Blake died in 1827 while working on engravings for Dante’s Divine Comedy. Blake was a respected craftsman at the time of his death but largely unrecognized as a serious artist. During his lifetime, Songs of Innocence and of Experience sold fewer than 30 copies. Blake has since come to be celebrated among England’s best poets and visual artists.

Poem Text

The sun descending in the west,

The evening star does shine;

The birds are silent in their nest,

And I must seek for mine.

The moon, like a flower,

In heaven’s high bower,

With silent delight

Sits and smiles on the night.

Farewell, green fields and happy groves,

Where flocks have took delight.

Where lambs have nibbled, silent moves

The feet of angels bright;

Unseen they pour blessing,

And joy without ceasing,

On each bud and blossom,

And each sleeping bosom.

They look in every thoughtless nest,

Where birds are covered warm;

They visit caves of every beast,

To keep them all from harm.

If they see any weeping

That should have been sleeping,

They pour sleep on their head,

And sit down by their bed.

When wolves and tigers howl for prey,

They pitying stand and weep;

Seeking to drive their thirst away,

And keep them from the sheep.

But if they rush dreadful,

The angels, most heedful,

Receive each mild spirit,

New worlds to inherit.

And there the lion’s ruddy eyes

Shall flow with tears of gold,

And pitying the tender cries,

And walking round the fold,

Saying, ‘Wrath, by His meekness,

And, by His health, sickness

Is driven away

From our immortal day.

‘And now beside thee, bleating lamb,

I can lie down and sleep;

Or think on Him who bore thy name,

Graze after thee and weep.

For, washed in life’s river,

My bright mane for ever

Shall shine like the gold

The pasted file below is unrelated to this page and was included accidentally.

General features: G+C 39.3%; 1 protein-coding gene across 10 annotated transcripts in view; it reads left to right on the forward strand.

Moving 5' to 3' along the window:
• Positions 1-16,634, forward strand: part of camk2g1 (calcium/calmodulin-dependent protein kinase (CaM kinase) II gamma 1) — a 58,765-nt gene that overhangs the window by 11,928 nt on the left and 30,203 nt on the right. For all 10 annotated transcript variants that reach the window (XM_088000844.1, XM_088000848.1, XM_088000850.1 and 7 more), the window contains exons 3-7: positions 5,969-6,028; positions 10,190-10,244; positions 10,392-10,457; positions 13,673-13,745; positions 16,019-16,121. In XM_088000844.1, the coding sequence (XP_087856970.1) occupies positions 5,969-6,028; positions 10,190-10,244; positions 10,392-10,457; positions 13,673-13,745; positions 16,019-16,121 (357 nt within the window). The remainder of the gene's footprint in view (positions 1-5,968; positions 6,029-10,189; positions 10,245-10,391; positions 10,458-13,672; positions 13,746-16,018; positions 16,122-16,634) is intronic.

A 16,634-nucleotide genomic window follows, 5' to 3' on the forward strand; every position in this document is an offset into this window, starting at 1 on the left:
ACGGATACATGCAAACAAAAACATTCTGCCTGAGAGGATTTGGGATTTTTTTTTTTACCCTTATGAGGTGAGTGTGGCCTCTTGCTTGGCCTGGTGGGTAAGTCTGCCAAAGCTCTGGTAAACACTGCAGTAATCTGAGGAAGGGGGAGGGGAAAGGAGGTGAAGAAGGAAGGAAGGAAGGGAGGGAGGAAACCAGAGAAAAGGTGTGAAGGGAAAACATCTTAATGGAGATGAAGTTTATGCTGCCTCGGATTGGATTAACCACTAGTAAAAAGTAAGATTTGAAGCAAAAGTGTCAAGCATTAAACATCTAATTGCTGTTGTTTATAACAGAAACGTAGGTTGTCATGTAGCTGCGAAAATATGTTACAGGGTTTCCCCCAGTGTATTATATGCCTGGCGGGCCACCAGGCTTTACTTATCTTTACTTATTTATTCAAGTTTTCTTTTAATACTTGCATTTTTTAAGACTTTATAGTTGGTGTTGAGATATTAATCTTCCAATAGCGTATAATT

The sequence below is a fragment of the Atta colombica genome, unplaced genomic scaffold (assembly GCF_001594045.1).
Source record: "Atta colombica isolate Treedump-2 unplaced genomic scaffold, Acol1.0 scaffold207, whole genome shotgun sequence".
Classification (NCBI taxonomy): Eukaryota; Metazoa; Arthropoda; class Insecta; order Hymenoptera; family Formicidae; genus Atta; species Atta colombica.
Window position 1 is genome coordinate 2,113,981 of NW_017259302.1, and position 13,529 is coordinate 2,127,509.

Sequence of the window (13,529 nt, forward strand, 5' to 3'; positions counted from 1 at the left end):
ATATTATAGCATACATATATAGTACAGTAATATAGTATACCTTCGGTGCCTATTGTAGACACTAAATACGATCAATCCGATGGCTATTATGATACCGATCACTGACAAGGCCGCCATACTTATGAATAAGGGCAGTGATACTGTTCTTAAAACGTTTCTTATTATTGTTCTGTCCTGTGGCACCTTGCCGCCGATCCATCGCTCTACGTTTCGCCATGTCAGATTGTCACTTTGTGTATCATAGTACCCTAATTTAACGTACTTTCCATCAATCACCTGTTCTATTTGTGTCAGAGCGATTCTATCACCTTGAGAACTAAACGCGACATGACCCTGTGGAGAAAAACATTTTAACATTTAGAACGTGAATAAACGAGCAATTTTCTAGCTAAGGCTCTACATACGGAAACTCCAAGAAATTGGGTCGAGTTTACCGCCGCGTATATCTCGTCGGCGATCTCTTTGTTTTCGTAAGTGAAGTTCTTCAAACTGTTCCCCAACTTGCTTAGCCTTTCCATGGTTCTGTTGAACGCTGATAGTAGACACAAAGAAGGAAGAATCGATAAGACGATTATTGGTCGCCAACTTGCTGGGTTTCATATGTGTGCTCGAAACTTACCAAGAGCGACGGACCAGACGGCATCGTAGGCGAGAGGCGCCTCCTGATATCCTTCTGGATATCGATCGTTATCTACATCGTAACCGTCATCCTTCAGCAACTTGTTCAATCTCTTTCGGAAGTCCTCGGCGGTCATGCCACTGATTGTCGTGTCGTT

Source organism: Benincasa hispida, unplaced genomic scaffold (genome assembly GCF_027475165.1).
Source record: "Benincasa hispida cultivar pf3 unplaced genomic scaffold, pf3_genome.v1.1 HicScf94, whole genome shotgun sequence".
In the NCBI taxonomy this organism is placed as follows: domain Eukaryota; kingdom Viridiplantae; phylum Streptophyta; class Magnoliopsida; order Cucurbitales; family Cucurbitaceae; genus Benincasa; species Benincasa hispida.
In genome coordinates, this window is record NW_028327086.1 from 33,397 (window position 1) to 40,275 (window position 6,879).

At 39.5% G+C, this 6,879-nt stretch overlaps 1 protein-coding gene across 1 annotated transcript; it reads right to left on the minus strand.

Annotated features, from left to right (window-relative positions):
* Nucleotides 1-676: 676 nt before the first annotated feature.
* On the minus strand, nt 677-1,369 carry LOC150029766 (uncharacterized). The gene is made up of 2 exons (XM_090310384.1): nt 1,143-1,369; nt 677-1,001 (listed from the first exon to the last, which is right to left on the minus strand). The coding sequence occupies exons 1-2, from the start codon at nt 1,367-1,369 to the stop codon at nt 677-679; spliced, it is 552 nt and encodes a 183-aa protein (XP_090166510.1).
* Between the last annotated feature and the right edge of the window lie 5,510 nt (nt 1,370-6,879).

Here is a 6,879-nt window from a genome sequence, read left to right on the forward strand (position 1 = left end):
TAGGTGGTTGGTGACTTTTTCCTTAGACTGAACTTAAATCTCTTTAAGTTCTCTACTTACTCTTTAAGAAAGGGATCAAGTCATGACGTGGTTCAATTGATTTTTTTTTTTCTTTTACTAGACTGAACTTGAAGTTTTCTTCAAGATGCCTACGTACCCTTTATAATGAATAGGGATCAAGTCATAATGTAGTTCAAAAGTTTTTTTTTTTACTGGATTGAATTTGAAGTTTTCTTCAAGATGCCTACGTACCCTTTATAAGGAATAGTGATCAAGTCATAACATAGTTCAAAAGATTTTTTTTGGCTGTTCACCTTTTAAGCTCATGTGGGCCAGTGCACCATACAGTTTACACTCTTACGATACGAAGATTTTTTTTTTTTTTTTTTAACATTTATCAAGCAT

As I guard o’er the fold.’

Blake, William. “Night.” 1789. Tweetspeak.


In the opening stanza of Blake’s “Night,” the speaker describes the transition from day to night. The poem begins with “[t]he sun descending in the west” (Line 1), and both the birds and the poem’s speaker finding their way back to their “nest” (Line 3). The speaker describes the moon “like a flower / In heaven’s high bower” (Lines 5-6) as the celestial body “[s]its and smiles on the night” (Line 8).

The poem’s second stanza depicts darkness and sleep coming over the “green fields and happy grove” (Line 9). During the night, the “feet of angels bright” (Line 12) bless bring joy to the lambs, “each bud and blossom, / And each sleeping bosom” (Lines 15-16) that occupies the field. The angels also “look in every thoughtless nest” (Line 17) and “visit the caves of every beast, / to keep them all from harm” (Lines 19-20). If any creature is still awake, the angels “pour sleep on their head” (Line 23). The fourth stanza turns from the peaceful creatures of the second stanza to “wolves and tigers [that] howl for prey” (Line 25). The angels stand ready to “[r]eceive each mild spirit” (Line 31) that the predators might eat.

The fifth stanza focuses in from these predators onto a single lion, whose “ruddy eyes / Shall flow with tears of gold” (Lines 33-34). The lion says that wrath is “driven away / From our immortal day” (Lines 39-40) due to Christ’s meekness. With wrath removed, the lion lies down beside the “bleating lamb” (Line 41). The lion says he is now able to “sleep, / Or think on Him who bore [the lamb’s] name” (Lines 42-43). The poem ends with the lion stating that he will guard over the lamb’s enclosure forever.